Bridging the Gap for progress


One of the most well-known awareness campaigns in the world is London’s “Mind the Gap” campaign designed to raise awareness of the potential danger of getting too close to the train. And raising awareness of an issue is the important first step.

Material Requirements Planning (MRP) has been the solution that has allowed manufacturing companies to manage their inventories and their production schedules for around 50 years. I can’t imagine where we would be without it. For all its preciseness, warning signals, robustness and comprehensiveness, I give thanks. Yet, like any complex and rigid system, for its lack of agility, its unforgiving nature, its calculations and its dependence on human intervention, I curse it like a sailor.

The MRP that worked for years has found that the world around it has become more complex, more ambiguous, more volatile and more uncertain than it is able to handle. Complexity combined with customers who demand product immediately has resulted in rising blood pressure, frustration, lost business and a few scapegoats.

Just because it used to work well doesn’t mean that is always will. Though it is not large, a “Gap” now exists between the MRP we have trusted for years and the MRP we need today. We don’t need to “Mind the Gap”. We need to BRIDGE THE GAP.

Let’s at least partially define the gap.

MRP uses Due Date as the target for replenishment timelines. Now, we run suppliers ragged, not to mention our own shop floor, changing due dates attempting to keep up with the changing customer requirements. What we need is a method to maintain an inventory level for strategic parts or locations and to create relative priorities of those inventory levels so anyone can clearly see the current urgency.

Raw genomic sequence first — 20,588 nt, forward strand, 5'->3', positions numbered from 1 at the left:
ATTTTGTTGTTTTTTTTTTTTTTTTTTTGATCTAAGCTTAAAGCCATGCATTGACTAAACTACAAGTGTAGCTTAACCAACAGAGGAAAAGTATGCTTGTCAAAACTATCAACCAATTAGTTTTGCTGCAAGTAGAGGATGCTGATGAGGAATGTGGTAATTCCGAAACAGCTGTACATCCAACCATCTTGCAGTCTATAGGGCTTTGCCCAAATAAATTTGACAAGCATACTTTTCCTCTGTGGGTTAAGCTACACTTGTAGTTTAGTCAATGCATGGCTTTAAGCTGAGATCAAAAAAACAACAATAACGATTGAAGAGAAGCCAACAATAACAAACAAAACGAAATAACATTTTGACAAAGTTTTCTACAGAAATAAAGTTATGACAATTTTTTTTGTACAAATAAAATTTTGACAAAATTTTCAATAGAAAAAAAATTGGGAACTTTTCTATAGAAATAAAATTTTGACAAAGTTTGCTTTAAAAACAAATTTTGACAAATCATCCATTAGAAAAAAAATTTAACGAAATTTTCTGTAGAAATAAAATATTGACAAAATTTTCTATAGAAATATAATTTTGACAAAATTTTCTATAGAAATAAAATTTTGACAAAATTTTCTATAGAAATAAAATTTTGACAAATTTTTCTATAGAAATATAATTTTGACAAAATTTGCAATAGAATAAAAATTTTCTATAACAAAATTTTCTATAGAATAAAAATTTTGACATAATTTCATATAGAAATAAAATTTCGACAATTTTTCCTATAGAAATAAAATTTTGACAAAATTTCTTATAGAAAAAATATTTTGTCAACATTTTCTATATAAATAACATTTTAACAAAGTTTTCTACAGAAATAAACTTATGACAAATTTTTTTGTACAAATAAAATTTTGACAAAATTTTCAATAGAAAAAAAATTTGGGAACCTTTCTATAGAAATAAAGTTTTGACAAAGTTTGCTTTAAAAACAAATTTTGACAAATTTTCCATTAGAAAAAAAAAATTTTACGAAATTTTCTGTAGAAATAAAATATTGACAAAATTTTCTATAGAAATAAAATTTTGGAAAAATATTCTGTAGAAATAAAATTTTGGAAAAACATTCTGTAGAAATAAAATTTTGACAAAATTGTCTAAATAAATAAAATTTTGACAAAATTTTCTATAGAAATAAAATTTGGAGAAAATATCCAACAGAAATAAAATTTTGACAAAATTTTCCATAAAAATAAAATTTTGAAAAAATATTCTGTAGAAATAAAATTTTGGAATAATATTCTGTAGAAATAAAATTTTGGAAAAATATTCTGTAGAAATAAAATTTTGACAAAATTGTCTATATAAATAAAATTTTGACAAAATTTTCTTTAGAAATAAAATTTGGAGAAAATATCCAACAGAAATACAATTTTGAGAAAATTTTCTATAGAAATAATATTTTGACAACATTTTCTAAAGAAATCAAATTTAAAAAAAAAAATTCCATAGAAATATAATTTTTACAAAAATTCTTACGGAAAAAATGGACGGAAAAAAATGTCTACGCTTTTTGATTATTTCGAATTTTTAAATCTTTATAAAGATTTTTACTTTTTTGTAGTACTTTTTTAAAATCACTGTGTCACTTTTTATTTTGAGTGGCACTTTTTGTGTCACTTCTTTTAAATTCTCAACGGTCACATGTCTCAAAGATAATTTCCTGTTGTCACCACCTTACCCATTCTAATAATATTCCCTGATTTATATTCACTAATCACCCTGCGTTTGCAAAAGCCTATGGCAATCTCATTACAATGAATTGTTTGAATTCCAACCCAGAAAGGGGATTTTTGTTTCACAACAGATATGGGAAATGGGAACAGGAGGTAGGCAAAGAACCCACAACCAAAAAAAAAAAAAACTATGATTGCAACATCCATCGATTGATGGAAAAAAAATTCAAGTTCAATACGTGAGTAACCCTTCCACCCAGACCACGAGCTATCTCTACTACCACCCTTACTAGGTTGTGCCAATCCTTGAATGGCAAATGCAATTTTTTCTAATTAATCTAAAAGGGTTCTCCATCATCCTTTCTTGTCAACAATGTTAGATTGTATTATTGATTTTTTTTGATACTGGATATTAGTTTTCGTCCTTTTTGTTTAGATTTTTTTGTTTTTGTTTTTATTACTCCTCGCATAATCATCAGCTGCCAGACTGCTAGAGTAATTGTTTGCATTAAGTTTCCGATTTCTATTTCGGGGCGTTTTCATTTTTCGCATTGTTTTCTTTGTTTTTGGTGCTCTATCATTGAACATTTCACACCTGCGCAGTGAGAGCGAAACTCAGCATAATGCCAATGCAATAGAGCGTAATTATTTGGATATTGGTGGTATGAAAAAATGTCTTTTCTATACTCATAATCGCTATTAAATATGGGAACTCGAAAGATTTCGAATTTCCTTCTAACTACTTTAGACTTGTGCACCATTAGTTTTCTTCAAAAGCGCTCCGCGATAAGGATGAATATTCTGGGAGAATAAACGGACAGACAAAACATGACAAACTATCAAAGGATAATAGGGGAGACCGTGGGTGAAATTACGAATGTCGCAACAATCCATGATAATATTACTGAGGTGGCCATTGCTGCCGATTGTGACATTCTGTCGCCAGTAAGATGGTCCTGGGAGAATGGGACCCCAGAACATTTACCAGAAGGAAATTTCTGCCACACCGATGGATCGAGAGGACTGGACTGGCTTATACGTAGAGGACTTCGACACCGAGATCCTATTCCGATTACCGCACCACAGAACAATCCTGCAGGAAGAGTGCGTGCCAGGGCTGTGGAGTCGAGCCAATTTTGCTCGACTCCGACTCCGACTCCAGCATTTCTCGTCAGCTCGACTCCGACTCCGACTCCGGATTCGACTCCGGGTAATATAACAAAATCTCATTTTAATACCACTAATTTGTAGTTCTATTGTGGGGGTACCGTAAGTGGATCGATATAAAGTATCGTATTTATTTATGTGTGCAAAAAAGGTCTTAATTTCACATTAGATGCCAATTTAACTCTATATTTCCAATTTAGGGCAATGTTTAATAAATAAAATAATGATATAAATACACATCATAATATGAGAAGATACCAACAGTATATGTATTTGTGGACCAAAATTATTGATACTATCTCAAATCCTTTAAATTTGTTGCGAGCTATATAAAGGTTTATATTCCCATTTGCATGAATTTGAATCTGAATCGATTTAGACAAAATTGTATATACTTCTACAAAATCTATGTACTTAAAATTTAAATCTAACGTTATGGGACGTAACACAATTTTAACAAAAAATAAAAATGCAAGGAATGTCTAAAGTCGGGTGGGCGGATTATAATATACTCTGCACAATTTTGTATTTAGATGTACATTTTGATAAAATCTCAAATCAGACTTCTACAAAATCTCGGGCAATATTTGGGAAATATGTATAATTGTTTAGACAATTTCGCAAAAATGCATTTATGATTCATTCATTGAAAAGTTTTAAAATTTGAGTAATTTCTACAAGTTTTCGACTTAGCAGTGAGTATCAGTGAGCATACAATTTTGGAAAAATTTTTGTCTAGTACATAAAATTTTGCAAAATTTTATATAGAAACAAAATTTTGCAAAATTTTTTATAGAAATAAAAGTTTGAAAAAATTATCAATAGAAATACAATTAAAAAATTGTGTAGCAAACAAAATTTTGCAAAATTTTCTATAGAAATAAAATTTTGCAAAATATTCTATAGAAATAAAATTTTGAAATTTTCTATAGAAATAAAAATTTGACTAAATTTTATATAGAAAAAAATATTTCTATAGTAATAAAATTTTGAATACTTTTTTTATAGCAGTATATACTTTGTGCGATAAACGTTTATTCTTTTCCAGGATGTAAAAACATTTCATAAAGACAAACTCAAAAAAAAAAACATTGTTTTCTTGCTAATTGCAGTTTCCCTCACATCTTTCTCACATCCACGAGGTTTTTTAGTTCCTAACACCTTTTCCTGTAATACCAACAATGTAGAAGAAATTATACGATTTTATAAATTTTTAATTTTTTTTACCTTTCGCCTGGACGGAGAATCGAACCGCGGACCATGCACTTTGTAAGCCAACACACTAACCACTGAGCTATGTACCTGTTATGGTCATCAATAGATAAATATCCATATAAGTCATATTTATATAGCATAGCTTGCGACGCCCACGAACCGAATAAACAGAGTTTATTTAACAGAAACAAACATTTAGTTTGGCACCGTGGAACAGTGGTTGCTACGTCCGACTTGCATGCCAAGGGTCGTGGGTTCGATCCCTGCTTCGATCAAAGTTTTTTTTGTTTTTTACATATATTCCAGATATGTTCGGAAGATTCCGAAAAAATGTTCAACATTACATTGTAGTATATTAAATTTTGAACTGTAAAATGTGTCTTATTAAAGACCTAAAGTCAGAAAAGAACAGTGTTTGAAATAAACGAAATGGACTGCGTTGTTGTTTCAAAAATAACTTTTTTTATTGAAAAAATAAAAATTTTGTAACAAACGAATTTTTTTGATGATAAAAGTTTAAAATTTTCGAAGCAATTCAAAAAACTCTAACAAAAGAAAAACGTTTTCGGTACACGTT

MRP uses Lead Time to determine the action messages it provides. As our priorities keep changing, our lead time can become meaningless and irrelevant. MRP only recognizes two different lead times, manufacturing or purchased lead time, and cumulative lead time. Neither of these provides an accurate lead time for our finished product. As a fun exercise, express in your own words the ridiculousness of setting a due date prior to now. You cannot realistically expect that parts arrive before the order is placed?

Dependencies. MRP needs to synchronize a complex and dynamic environment, so it makes everything dependent. As our products have increased in complexity, a monster is created. Any change in the end item requirements, creates a change in everything below it in the bill of materials.

Static Precision. MRP assumes you have enough time and that everything will go exactly as planned. Our increasing variability in our demand and in our supply means that the plan is constantly changing and our time required to react is getting shorter and shorter.

I begin to wonder if we’re in a fantasy pinball story, where we are the ball instead of the player in charge of the flippers. As a Supply Chain professional, it may not be your fault, but it is your problem.

What if the corrective actions we are taking, the ones that worked before, are not having the expected impact? What if they are making it worse? Or simply aren’t real anymore.